To practice as a genetic counselor, one must have a master's degree as well as board certification. Master's degree programs exist that allow students to complete coursework online. Outlined below are common admission requirements as well as typical classes required by these programs.
Common Admission Criteria for Genetic Counseling Master's Degrees
In order to qualify to sit for a board exam, a prospective master's student should seek a program authorized by the Accreditation Council for Genetic Counseling. In general, application to these schools requires prospective students to hold a bachelor's degree from an accredited undergraduate program and have a minimum GPA of 3.0. Transcripts can be uploaded and attached to the application, as can required supplemental material, such as a CV and personal statement. Most programs ask for GRE scores from exams taken within the past five years and at least three recommendation letters. Some schools require that applicants complete prerequisite science and statistics classes before admission. An interview, which can be occur onsite or via online videoconference, is the final step in the process.
Online Genetic Counseling Master's Degree Coursework
Some schools offer all genetic counseling lecture coursework online, while other programs require students to be on campus for one year of study but allow them to complete required classes online in the other year. All programs include some sort of in-person counseling training; for example, a prenatal counseling course might be paired with a rotation working with prospective parents.
To supplement students' experience, these programs might include online journal clubs, case conferences, and seminars that allow students to interact collegially with their classmates while also increasing their knowledge. Finally, for required theses and capstone projects, students can both perform research and interact with their mentors online.
Some common classes for a master's in genetic counseling follow.
Foundations of Genetics
This introductory class presents the basics of genetics, starting at the cellular level. Topics include cytogenetics and epigenetics. The laboratory techniques used in discovering chromosomal anomalies and genetic testing are explored. Sessions covering population genetics and epidemiology acquaint students to such topics as the Hardy-Weinberg equilibrium and theories of genetic variation and distribution.
In this course, also taught as reproductive genetics, students are introduced to prenatal screening methods and the interpretation of genetic testing results. Other aspects of the course include learning about embryo development and types of genetic diseases. Instruction is also given regarding how to manage a patient's case and discuss care or treatment options.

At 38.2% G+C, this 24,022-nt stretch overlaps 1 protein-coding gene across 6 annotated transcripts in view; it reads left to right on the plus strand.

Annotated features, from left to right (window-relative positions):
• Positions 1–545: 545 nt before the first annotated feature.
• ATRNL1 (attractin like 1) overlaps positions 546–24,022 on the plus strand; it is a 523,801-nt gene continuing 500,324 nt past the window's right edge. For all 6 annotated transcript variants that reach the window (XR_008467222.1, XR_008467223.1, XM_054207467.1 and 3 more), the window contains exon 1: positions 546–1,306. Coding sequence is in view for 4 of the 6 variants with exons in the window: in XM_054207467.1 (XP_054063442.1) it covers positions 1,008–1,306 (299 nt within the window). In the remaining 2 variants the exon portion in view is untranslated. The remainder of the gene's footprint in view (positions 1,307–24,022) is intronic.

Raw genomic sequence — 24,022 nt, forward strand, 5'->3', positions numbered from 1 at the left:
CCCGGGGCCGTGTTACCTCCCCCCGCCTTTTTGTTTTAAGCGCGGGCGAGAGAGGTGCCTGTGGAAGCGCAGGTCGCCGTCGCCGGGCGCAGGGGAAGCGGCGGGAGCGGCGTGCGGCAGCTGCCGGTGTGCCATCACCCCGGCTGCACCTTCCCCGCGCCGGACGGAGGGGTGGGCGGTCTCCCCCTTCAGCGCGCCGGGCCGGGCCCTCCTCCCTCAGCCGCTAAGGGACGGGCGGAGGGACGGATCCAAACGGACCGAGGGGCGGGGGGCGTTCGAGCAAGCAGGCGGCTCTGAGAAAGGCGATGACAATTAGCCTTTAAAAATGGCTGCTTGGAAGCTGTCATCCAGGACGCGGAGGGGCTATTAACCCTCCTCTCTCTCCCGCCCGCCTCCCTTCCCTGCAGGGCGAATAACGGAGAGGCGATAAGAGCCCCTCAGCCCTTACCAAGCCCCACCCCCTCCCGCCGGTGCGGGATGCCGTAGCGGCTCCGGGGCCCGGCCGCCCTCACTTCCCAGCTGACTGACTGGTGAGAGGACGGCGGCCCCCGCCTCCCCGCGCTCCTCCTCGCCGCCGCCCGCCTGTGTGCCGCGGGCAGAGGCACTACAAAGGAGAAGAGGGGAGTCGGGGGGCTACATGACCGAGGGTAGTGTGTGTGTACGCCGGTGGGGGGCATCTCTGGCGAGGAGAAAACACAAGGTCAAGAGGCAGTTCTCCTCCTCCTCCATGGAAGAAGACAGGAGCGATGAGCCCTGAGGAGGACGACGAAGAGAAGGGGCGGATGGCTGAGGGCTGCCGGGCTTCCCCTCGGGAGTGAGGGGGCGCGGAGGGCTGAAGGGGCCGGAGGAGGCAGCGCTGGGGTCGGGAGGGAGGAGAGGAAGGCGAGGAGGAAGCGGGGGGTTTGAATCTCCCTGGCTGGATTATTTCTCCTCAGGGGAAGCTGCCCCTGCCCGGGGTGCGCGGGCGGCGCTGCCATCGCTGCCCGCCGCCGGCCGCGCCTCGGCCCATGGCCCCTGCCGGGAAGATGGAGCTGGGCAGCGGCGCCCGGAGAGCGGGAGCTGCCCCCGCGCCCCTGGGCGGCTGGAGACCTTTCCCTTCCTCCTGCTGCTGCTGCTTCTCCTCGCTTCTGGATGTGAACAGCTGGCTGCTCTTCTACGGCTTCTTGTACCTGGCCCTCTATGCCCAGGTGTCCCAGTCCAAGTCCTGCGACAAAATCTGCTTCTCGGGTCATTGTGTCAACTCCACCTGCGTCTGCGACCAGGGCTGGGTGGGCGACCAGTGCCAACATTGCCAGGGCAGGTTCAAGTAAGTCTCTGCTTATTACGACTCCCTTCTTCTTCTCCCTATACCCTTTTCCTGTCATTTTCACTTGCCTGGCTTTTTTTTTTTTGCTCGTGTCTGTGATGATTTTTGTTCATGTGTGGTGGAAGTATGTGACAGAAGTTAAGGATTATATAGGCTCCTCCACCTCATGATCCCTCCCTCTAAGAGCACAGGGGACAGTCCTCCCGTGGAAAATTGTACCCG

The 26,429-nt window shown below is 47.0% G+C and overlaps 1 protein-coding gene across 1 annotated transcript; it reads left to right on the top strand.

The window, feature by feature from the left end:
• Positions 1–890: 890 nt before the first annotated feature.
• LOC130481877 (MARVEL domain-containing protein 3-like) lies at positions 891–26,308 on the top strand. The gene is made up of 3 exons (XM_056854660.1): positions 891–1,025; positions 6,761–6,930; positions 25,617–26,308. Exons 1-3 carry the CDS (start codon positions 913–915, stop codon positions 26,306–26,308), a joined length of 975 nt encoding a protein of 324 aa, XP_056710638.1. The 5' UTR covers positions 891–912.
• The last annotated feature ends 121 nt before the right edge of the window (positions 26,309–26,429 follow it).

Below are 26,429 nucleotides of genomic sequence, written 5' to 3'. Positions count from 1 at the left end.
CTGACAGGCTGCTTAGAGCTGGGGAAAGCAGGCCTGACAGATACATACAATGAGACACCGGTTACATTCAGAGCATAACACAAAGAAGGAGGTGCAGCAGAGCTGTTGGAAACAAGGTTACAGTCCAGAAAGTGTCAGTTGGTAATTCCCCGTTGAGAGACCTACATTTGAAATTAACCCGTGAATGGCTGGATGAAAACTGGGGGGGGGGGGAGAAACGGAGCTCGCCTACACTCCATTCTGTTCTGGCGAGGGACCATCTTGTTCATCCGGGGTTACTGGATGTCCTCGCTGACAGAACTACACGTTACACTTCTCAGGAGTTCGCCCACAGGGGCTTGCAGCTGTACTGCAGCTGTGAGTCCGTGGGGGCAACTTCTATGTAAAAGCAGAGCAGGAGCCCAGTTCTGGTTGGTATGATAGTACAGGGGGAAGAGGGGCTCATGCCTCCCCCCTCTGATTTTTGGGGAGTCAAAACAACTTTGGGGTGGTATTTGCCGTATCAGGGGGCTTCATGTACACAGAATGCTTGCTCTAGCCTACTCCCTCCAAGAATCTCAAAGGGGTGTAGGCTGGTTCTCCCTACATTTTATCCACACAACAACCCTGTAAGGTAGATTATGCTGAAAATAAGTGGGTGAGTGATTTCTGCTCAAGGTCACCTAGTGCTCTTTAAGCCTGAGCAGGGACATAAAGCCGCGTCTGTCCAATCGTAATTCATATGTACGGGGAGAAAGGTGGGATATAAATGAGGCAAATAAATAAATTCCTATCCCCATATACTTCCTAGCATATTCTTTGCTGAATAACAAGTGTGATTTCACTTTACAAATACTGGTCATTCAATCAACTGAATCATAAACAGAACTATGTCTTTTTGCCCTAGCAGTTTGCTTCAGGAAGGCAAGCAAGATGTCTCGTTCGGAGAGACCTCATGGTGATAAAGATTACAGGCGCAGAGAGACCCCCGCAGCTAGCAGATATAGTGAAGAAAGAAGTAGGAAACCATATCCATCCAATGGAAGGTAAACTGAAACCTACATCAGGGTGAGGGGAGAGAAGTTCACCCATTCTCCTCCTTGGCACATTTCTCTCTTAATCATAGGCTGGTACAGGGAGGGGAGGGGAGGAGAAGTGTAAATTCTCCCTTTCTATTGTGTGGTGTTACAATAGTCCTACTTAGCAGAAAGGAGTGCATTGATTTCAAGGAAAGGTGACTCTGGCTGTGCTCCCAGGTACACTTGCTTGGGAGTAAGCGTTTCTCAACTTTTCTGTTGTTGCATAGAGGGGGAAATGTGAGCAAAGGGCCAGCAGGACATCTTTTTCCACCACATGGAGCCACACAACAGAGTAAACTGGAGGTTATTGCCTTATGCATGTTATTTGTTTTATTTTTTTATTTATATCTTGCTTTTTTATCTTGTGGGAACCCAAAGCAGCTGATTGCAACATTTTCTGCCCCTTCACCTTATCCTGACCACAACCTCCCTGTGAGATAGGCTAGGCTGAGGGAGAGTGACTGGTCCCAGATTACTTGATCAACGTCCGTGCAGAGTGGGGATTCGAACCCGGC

Sometimes called medical genetics, this course defines and explores the physiology of chromosomal aberrations and inherited physiological disorders. Instruction is given in the identification of hereditary traits, and students are familiarized with symptoms and disease manifestation. Students can also explore potential treatments.
Although genetic testing is often thought of in relation to prenatal diagnoses, cancer genetics represents another aspect of genetic counseling. Students explore an individual's predisposition to cancer, such as the inheritance of a specific abnormal gene or mutation. They learn how to take a detailed family history and assess patients' risk for cancer. Additionally, students could review techniques for explaining diagnostic testing to patients and reviewing the results.
In an ethics course, students are exposed to topics ranging from test result confidentiality to informed consent. Issues of bioethics are presented as well as professional standards. In many ethics' classes, students read about and discuss cases that they may face in practice as well as participate in role-playing scenarios.
Once the basic biological and genetic foundations have been presented, students take classes about the actual practice of counseling. These classes include information on conducting initial workups, explaining diagnostic procedures, conveying results, discussing treatment options, and providing follow-up. In online forums, students could discuss the duties of counselors, act out potential counselor/patient scenarios, and receive feedback on these simulated interactions. These activities can help students gain the crucial skills of communicating clearly, listening empathetically, and addressing patients' concerns in an educated yet compassionate manner.
While practical fieldwork must be performed in a clinical setting, online coursework is available at some schools offering master's degree programs in genetic counseling. Courses cover topics ranging from prenatal and cancer genetics to counseling skills and techniques.